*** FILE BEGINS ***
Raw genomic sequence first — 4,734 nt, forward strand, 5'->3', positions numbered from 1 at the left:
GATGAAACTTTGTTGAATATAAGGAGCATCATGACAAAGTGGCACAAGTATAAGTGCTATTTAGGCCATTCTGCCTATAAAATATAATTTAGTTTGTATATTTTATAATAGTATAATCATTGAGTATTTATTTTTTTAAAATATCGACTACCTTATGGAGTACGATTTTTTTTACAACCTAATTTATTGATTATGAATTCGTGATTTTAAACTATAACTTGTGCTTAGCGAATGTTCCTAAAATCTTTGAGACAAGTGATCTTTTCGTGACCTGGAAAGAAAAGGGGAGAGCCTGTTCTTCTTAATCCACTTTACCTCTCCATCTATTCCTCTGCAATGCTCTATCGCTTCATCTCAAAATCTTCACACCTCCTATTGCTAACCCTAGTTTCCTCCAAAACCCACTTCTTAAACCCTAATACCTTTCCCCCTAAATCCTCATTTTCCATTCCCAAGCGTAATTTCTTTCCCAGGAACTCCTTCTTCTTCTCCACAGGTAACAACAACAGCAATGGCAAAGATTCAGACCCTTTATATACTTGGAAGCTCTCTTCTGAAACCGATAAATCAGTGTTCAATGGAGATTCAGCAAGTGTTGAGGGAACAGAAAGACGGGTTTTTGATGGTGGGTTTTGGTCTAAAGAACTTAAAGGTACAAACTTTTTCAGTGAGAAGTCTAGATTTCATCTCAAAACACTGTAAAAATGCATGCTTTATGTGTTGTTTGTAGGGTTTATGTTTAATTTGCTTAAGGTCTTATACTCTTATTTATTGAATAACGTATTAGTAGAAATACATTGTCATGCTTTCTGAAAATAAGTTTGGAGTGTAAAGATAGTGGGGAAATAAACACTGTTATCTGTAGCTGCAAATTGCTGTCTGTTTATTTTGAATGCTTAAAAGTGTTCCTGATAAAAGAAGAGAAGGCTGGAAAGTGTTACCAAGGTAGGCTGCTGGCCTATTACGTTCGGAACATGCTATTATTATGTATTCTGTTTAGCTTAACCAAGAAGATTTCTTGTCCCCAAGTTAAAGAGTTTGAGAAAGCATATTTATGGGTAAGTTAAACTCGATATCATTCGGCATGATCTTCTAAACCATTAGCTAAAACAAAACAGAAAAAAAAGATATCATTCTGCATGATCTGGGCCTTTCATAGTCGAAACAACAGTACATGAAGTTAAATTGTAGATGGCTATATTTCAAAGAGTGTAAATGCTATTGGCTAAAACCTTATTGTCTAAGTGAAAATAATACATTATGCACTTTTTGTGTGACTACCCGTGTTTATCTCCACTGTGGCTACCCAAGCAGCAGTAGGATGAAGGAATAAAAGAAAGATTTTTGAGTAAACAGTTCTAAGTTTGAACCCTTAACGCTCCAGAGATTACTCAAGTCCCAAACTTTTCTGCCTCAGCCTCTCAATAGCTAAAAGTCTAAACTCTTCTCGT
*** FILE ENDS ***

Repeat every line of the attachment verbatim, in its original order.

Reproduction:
Raw genomic sequence first — 4,734 nt, forward strand, 5'->3', positions numbered from 1 at the left:
GATGAAACTTTGTTGAATATAAGGAGCATCATGACAAAGTGGCACAAGTATAAGTGCTATTTAGGCCATTCTGCCTATAAAATATAATTTAGTTTGTATATTTTATAATAGTATAATCATTGAGTATTTATTTTTTTAAAATATCGACTACCTTATGGAGTACGATTTTTTTTACAACCTAATTTATTGATTATGAATTCGTGATTTTAAACTATAACTTGTGCTTAGCGAATGTTCCTAAAATCTTTGAGACAAGTGATCTTTTCGTGACCTGGAAAGAAAAGGGGAGAGCCTGTTCTTCTTAATCCACTTTACCTCTCCATCTATTCCTCTGCAATGCTCTATCGCTTCATCTCAAAATCTTCACACCTCCTATTGCTAACCCTAGTTTCCTCCAAAACCCACTTCTTAAACCCTAATACCTTTCCCCCTAAATCCTCATTTTCCATTCCCAAGCGTAATTTCTTTCCCAGGAACTCCTTCTTCTTCTCCACAGGTAACAACAACAGCAATGGCAAAGATTCAGACCCTTTATATACTTGGAAGCTCTCTTCTGAAACCGATAAATCAGTGTTCAATGGAGATTCAGCAAGTGTTGAGGGAACAGAAAGACGGGTTTTTGATGGTGGGTTTTGGTCTAAAGAACTTAAAGGTACAAACTTTTTCAGTGAGAAGTCTAGATTTCATCTCAAAACACTGTAAAAATGCATGCTTTATGTGTTGTTTGTAGGGTTTATGTTTAATTTGCTTAAGGTCTTATACTCTTATTTATTGAATAACGTATTAGTAGAAATACATTGTCATGCTTTCTGAAAATAAGTTTGGAGTGTAAAGATAGTGGGGAAATAAACACTGTTATCTGTAGCTGCAAATTGCTGTCTGTTTATTTTGAATGCTTAAAAGTGTTCCTGATAAAAGAAGAGAAGGCTGGAAAGTGTTACCAAGGTAGGCTGCTGGCCTATTACGTTCGGAACATGCTATTATTATGTATTCTGTTTAGCTTAACCAAGAAGATTTCTTGTCCCCAAGTTAAAGAGTTTGAGAAAGCATATTTATGGGTAAGTTAAACTCGATATCATTCGGCATGATCTTCTAAACCATTAGCTAAAACAAAACAGAAAAAAAAGATATCATTCTGCATGATCTGGGCCTTTCATAGTCGAAACAACAGTACATGAAGTTAAATTGTAGATGGCTATATTTCAAAGAGTGTAAATGCTATTGGCTAAAACCTTATTGTCTAAGTGAAAATAATACATTATGCACTTTTTGTGTGACTACCCGTGTTTATCTCCACTGTGGCTACCCAAGCAGCAGTAGGATGAAGGAATAAAAGAAAGATTTTTGAGTAAACAGTTCTAAGTTTGAACCCTTAACGCTCCAGAGATTACTCAAGTCCCAAACTTTTCTGCCTCAGCCTCTCAATAGCTAAAAGTCTAAACTCTTCTCGT